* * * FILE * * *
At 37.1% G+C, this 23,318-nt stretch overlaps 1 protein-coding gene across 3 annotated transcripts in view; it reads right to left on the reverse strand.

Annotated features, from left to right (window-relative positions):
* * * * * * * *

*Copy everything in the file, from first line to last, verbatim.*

At 37.1% G+C, this 23,318-nt stretch overlaps 1 protein-coding gene across 3 annotated transcripts in view; it reads right to left on the reverse strand.

Annotated features, from left to right (window-relative positions):